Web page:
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How many positive integers less than $2011$ cannot be expressed as the difference of the squares of the two positive integers?

I thought that since the only numbers that are expressible as a difference of squares are numbers that are multiples of $4$ or odd numbers the answer would be the complement of the number of multiples of $4$ between $2011$ and $1$ plus the number of odd numbers between $1$ and $2011$, which is $2010-(502+1005) = 503$. The answer turns out to be $505$, and I don't know why.

Edit: adding in the case of $1$ gives a total of $504$, so I am still missing one.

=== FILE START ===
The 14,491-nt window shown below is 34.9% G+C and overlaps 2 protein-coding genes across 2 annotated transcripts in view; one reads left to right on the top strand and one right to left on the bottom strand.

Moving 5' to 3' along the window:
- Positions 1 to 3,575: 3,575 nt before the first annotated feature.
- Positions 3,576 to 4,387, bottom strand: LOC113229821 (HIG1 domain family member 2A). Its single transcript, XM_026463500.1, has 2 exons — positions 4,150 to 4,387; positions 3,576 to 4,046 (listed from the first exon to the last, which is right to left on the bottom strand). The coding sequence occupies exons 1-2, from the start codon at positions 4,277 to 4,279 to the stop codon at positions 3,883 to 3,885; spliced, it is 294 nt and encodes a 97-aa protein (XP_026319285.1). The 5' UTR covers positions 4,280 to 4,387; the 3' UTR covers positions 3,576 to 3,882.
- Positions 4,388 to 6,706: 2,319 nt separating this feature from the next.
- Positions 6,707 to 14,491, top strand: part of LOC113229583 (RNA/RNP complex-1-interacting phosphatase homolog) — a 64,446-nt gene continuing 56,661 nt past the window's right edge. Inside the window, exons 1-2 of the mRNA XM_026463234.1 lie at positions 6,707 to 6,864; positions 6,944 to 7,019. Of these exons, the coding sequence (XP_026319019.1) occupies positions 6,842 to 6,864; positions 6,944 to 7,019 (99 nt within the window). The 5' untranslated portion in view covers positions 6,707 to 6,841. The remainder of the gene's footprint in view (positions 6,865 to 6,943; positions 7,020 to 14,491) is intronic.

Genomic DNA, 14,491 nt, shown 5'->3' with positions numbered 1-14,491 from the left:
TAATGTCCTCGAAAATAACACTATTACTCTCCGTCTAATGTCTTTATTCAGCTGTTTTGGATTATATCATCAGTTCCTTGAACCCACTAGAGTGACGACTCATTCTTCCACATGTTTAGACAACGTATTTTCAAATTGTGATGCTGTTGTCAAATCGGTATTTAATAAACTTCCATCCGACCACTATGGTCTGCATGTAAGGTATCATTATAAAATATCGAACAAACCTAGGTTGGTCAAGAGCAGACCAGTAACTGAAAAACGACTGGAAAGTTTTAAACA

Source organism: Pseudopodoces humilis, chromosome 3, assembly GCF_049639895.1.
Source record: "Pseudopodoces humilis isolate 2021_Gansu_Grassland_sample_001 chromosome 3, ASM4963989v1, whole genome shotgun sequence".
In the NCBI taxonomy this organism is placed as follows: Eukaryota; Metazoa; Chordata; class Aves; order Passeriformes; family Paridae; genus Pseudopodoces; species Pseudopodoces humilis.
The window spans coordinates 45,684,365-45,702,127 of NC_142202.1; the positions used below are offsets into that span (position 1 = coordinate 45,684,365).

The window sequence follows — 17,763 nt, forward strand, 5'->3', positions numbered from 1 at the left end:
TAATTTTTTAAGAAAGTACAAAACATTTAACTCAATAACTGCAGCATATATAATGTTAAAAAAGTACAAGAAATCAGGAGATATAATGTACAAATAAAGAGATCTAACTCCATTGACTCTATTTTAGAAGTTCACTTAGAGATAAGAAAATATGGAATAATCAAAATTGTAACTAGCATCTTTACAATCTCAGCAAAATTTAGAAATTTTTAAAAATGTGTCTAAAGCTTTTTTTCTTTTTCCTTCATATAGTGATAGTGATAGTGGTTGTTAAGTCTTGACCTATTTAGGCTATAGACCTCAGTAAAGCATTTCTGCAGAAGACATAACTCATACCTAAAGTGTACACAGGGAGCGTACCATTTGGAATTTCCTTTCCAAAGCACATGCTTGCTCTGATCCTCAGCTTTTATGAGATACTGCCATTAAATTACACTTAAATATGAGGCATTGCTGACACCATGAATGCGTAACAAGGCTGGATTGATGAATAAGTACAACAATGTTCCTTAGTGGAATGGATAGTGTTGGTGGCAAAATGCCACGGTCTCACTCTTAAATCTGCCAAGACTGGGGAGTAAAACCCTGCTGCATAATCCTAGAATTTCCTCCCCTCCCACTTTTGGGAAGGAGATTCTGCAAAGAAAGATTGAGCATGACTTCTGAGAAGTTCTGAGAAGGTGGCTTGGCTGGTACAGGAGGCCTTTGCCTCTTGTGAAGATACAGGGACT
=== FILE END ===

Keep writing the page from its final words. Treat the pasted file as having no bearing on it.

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  • $\begingroup$ Yes, that's good. There is one more. $\endgroup$ – John Ryan Dec 19 '15 at 3:29
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You have left out 1 and 4. The question is about the difference of the squares of the two positive integers.

Your argument can be better phrased as:

Note $a^2-b^2=(a+b)(a-b)$, but $a+b$ and $a-b$ have the same parity. Hence the only possible numbers are numbers divisible by 4 and odd numbers.

For any odd integer $2n+1\geq3$, we can write it as $(n+1)^2-n^2$.

For any integer divisible by 4, $4n\geq8$, we can write it as $(n+1)^2-(n-1)^2$.

Hence, setting $n=0$ in the first case and $n=1$ in the second case reveal the corner cases, $1$ and $4$.

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